There’s a popular anecdote in which a Western explorer is told by an Easterner that his culture believes the world to be ultimately held up by a giant turtle. When the explorer asks the man what the turtle is standing on, he replies that he does not know. This, I believe, is a very sensible answer. He could have speculated that the World Turtle may be standing on the back of another turtle, but he would have had to accept an infinite regress of turtles on the backs of turtles in that case. The ridiculousness of an infinite stack of turtles with no bottom draws for us in stark imagery the real problem of the chain of material causality. Reason tells us that each discrete event must be caused by a previous discrete event, and so on ad infinitum. But in atheistic philosophy, in the materialistic cosmos, there is no bottom event. It’s turtles all the way down.

How could each discrete event have the necessary causal energy, the fertilitas, to bring another into existence without a primal, original energy energizing all the rest? How could each turtle hold up the next without a final ground for the bottom turtle to stand on? Materialism must reconcile itself to infinite turtles. Theists need not. The God of classical theism is exactly that ground under the turtles, the source of all fecund causality.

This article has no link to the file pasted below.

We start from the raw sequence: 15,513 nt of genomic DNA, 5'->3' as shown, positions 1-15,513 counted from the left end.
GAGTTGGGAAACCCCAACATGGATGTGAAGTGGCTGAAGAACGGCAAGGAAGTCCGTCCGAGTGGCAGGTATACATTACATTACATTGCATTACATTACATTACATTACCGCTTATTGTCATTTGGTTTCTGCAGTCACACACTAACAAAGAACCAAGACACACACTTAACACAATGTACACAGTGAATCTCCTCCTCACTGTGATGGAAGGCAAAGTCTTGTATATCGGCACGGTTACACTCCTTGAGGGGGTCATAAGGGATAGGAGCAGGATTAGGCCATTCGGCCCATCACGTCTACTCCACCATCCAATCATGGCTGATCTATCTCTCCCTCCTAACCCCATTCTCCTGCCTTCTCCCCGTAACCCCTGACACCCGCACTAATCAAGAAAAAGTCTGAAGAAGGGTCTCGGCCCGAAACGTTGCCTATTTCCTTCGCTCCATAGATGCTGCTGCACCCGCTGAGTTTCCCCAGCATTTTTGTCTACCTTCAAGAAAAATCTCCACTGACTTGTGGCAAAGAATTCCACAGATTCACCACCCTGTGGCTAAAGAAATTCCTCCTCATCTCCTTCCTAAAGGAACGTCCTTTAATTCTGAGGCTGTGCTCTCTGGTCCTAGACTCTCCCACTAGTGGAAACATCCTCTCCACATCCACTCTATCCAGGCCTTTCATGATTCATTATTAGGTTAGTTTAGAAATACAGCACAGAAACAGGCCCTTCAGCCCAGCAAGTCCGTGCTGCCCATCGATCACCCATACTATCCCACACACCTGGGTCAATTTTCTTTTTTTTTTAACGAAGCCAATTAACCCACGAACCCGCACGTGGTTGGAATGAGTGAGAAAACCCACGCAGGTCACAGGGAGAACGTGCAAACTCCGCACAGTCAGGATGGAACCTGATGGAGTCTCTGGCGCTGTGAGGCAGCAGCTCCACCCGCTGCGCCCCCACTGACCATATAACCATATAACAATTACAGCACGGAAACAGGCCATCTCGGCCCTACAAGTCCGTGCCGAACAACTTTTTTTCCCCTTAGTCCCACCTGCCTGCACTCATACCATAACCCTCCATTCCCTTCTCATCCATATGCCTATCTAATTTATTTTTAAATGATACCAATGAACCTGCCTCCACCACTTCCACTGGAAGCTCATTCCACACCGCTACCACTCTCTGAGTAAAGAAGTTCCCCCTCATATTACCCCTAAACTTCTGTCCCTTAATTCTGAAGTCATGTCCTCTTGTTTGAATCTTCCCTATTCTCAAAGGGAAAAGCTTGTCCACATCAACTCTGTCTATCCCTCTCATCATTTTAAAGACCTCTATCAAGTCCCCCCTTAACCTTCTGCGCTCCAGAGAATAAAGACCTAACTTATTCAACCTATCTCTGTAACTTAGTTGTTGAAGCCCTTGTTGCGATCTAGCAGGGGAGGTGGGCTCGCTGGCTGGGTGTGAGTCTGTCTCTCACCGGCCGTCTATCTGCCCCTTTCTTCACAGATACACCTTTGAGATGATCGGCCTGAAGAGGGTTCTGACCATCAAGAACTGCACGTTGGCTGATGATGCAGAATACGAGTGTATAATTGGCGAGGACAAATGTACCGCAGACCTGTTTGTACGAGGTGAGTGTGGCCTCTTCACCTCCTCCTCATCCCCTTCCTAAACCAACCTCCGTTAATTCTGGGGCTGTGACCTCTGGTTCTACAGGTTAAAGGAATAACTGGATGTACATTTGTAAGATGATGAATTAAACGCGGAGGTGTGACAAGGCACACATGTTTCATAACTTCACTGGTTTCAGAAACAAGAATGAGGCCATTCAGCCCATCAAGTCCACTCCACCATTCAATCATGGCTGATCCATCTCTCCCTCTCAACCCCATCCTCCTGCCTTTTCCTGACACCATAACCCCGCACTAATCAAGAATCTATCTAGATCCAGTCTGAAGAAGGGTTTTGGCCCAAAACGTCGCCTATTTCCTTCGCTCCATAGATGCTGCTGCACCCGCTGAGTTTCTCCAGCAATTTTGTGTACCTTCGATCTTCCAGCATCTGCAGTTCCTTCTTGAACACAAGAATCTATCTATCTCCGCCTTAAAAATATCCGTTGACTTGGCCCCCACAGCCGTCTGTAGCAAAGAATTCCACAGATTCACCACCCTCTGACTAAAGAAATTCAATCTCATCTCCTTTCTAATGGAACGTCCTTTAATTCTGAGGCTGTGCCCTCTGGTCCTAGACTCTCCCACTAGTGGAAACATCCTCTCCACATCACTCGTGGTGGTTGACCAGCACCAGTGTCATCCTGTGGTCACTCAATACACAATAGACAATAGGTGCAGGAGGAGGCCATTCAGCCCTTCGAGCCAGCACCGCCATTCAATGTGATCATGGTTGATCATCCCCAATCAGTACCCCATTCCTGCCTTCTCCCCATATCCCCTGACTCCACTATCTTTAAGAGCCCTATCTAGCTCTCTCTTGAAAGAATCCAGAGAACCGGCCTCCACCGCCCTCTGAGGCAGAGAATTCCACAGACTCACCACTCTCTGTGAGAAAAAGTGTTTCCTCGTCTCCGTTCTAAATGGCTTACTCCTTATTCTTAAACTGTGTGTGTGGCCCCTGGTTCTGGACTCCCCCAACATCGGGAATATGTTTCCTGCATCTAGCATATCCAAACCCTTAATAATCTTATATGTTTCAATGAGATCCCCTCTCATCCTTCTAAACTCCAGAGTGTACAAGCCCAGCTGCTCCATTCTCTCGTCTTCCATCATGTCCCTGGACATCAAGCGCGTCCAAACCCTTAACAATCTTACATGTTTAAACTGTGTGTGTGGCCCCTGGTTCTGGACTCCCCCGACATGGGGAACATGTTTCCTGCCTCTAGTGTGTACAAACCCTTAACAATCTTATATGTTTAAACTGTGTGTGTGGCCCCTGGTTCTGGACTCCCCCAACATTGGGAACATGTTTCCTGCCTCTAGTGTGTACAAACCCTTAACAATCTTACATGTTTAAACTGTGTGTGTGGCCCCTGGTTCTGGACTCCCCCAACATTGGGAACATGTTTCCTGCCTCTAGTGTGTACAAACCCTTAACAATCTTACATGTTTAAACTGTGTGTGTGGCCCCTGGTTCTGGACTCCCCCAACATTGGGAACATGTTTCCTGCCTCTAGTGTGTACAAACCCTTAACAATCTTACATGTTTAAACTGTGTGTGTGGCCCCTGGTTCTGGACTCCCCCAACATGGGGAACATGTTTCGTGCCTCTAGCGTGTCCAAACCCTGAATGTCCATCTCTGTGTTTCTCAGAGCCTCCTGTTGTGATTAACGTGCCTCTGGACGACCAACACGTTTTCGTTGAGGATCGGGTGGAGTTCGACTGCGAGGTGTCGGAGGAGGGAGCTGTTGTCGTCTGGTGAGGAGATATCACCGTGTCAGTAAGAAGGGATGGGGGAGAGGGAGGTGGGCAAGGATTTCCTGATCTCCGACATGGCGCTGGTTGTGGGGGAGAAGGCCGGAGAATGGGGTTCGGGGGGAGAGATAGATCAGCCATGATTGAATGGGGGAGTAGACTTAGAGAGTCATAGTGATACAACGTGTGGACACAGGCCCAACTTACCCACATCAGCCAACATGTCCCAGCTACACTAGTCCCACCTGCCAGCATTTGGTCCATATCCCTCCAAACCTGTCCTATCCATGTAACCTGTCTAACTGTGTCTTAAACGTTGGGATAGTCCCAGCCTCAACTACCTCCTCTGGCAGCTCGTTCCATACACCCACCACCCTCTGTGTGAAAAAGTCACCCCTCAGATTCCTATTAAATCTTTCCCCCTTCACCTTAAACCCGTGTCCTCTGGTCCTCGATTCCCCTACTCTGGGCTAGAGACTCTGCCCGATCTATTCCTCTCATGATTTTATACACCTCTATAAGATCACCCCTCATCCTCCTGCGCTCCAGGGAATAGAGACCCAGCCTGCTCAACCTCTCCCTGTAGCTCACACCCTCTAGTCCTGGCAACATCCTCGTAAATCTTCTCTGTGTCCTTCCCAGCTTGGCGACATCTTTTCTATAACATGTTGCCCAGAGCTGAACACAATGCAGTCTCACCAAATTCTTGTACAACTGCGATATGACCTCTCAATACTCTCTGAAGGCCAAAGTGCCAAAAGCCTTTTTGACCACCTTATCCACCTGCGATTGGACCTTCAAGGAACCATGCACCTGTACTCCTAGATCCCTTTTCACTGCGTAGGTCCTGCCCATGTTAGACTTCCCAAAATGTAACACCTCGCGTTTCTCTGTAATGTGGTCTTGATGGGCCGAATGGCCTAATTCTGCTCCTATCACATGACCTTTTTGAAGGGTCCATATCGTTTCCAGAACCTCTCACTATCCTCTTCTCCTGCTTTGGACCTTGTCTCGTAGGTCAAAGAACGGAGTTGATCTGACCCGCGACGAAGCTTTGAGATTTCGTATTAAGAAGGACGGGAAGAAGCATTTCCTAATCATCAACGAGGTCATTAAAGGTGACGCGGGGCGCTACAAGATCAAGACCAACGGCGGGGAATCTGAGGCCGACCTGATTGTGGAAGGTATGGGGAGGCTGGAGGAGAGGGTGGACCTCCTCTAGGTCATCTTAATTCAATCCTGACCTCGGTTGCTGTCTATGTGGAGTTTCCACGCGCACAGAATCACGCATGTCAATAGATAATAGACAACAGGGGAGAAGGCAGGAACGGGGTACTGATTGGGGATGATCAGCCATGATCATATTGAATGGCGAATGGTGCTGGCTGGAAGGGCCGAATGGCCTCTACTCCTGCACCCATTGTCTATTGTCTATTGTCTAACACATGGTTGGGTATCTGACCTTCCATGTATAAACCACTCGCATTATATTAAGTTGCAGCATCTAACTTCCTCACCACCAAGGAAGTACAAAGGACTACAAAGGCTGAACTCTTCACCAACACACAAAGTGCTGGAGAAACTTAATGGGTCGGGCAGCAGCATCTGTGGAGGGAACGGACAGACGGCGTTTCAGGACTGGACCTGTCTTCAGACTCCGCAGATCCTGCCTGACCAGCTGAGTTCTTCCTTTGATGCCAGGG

The atheist will rebut, “If God created the universe, what created God?” This question misunderstands the definition of God by placing him within the causal chain as one of the links in that chain. It assumes God to be just another turtle: “So what’s holding him up?”. But the definition of God as independently shared by every classically theistic creed is precisely that God is ontologically unique. God can’t be one of the things in a causal chain because God is no thing. He is, by definition, outside of time, space, materiality, and everything conceivable. He’s distinct from all things that exist, because he is existence as such. And as the Self-Existent, it’s only in him that anything can become anything, that what we call reality can gain its derivative, contingent existence. As David Bentley Hart writes, “No contingent reality could exist at all if there were not a necessary dimension of reality sustaining it in existence. And that is the dimension to which the word ‘God’ properly points.”

I’d wager that most people who espouse atheism are simply misinformed of the definition of God in the terms of classical theism. But there are those atheists who, fully understanding what’s at stake in rejecting a bottom to the stack of turtles, nevertheless go on saying that this is exactly what they believe. I again share Hart’s attitude toward this curious position: “I, at least, am willing to grant Naturalism its proper dignity as a kind of pure, unreasoning faith – absolute fidelity to an absolute paradox. Theism has nothing so magnificently wild and rhapsodically anarchic to offer. The faith it supports depends at some point upon a consistent set of logical intuitions, and so lacks the shear intellectual brio of that sort of madly, romantically adventurous absurdism. In a few of my more purely passionate moments, I find myself a little envious of materialism’s causal audacity and happy barbarism.”

It’s thrilling, I suppose, to think of oneself balanced on a stack of infinite turtles. But for me, the thrill is only imaginative. If for one second I believed it to actually be true, the dream would turn into a nightmare. I couldn’t find my balance in a reality which had no ground. I’m not saying I don’t believe there may be a stack of turtles beneath us; I just believe it must have a bottom.


1 thought on “Infinite Turtles

  1. Pingback: Lesslie Newbigin on Knowing | One World Story